Hamilton: Failure to penalize Rosberg for yellow flag lap sends wrong message

Großer Preis von Ungarn 2016, Sonntag
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Lewis Hamilton believes that the failure of the FIA stewards to penalize Nico Rosberg for completing part of his Hungary pole position lap under yellow flags sends the wrong message to young drivers.

Hamilton was forced to abandon his final Q3 lap on Saturday after Fernando Alonso’s spin sparked yellow flags.

Despite meeting the tail-end of the yellow flag period, Rosberg managed to complete his lap and go faster than Hamilton to snatch away pole position.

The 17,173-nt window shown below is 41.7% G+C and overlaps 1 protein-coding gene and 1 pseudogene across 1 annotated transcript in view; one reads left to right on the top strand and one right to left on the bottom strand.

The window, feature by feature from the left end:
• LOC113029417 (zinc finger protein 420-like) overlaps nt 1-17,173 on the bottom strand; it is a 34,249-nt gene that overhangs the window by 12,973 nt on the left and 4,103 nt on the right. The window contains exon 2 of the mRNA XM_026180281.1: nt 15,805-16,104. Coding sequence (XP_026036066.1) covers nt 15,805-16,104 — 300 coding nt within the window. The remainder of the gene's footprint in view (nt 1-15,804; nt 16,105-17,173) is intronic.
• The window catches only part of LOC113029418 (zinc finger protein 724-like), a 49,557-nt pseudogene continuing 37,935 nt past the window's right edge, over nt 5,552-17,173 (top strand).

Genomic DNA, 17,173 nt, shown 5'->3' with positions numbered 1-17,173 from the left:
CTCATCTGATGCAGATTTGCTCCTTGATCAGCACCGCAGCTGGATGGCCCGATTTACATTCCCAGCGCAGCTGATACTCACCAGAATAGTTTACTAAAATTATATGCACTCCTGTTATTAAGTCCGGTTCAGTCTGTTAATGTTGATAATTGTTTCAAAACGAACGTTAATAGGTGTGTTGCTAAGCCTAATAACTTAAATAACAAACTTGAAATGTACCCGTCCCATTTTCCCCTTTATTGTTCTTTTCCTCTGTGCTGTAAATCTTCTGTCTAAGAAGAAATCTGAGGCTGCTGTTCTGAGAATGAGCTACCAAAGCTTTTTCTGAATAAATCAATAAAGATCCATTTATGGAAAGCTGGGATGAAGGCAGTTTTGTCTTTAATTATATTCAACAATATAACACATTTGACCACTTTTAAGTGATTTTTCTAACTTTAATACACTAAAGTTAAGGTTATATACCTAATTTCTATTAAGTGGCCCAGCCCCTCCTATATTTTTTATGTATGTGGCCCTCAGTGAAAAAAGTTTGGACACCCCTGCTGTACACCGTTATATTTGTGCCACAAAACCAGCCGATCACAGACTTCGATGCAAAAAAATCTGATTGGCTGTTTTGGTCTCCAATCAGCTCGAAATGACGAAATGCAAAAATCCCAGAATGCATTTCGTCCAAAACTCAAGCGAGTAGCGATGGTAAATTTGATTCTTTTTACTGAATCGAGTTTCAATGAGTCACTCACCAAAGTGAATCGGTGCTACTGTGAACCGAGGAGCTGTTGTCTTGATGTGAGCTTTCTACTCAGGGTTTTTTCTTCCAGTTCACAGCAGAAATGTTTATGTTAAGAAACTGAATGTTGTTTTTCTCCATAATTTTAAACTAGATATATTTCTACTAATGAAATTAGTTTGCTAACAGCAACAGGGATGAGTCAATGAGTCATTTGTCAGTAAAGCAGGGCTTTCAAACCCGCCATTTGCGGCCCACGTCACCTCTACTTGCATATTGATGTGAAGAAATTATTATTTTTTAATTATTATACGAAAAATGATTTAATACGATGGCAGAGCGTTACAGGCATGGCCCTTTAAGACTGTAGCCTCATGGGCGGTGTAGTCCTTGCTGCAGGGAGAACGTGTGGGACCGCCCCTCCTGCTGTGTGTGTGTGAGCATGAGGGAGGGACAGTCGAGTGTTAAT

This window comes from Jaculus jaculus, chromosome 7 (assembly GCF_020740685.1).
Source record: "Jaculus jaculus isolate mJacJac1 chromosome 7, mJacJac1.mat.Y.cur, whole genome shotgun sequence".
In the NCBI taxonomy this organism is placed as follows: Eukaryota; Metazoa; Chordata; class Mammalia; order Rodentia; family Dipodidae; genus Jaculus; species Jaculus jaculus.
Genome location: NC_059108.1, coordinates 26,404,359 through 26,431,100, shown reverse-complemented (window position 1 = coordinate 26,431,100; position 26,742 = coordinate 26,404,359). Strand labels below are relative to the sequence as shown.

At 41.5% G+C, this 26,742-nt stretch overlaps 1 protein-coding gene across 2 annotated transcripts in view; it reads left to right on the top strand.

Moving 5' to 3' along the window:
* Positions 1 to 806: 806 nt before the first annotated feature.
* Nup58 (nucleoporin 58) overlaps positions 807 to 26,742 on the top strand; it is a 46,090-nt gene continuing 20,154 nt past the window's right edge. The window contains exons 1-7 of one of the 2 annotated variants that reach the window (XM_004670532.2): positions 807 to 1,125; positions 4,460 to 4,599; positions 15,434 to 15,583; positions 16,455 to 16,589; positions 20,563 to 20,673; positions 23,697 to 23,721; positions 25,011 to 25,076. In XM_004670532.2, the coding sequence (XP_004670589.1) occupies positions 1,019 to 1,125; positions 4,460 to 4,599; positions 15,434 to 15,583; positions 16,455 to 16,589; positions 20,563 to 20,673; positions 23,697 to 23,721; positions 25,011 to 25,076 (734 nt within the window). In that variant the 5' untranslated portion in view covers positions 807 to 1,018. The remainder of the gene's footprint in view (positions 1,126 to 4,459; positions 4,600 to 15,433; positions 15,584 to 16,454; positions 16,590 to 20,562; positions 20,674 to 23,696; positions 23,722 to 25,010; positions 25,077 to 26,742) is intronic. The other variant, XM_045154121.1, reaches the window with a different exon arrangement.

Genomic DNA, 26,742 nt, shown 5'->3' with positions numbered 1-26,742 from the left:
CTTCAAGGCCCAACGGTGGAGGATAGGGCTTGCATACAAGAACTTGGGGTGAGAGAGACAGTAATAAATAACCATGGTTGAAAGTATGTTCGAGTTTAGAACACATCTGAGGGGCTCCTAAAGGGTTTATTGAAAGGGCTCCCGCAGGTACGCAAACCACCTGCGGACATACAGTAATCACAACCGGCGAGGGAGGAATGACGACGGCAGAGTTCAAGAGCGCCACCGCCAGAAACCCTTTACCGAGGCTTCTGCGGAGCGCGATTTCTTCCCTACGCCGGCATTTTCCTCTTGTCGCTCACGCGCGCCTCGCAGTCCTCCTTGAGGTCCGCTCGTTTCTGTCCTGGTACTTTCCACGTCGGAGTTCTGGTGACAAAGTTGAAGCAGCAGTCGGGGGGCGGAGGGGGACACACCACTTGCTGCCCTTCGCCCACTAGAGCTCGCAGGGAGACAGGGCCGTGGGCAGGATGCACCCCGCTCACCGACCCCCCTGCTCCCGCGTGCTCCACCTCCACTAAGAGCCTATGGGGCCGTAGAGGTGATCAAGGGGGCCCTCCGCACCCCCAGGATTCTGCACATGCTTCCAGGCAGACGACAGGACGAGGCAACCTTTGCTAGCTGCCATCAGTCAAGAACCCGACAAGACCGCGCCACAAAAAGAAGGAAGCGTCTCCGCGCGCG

The stewards investigated Rosberg’s lap, but deemed he did slow down sufficiently to respect the yellow flags.

Speaking after winning Sunday’s race in Hungary, Hamilton aired his criticism of the decision, believing it sets a bad precedent.

“Well the stewards needs to come up with some kind of solution,” Hamilton said.

“The whole 23 years of racing, it has been ‘if it’s yellow flag, you slow down’ and if it’s double yellow flag, you be prepared to stop and Nico was doing the same speed at the apex as I was doing on the previous timed lap.

“If there happened to be a car that was spun or a marshal on the track, it would have been pretty hard for him to have slowed down in that case.

“The fact that he didn’t get penalised for it means that we need to be careful because the message we’re sending not only to the drivers here but also to the drivers in the lower categories is that it’s now possible for you to lose only one tenth of a second in a double waved yellow flag section which is one of the most dangerous scenarios with the double yellow flags.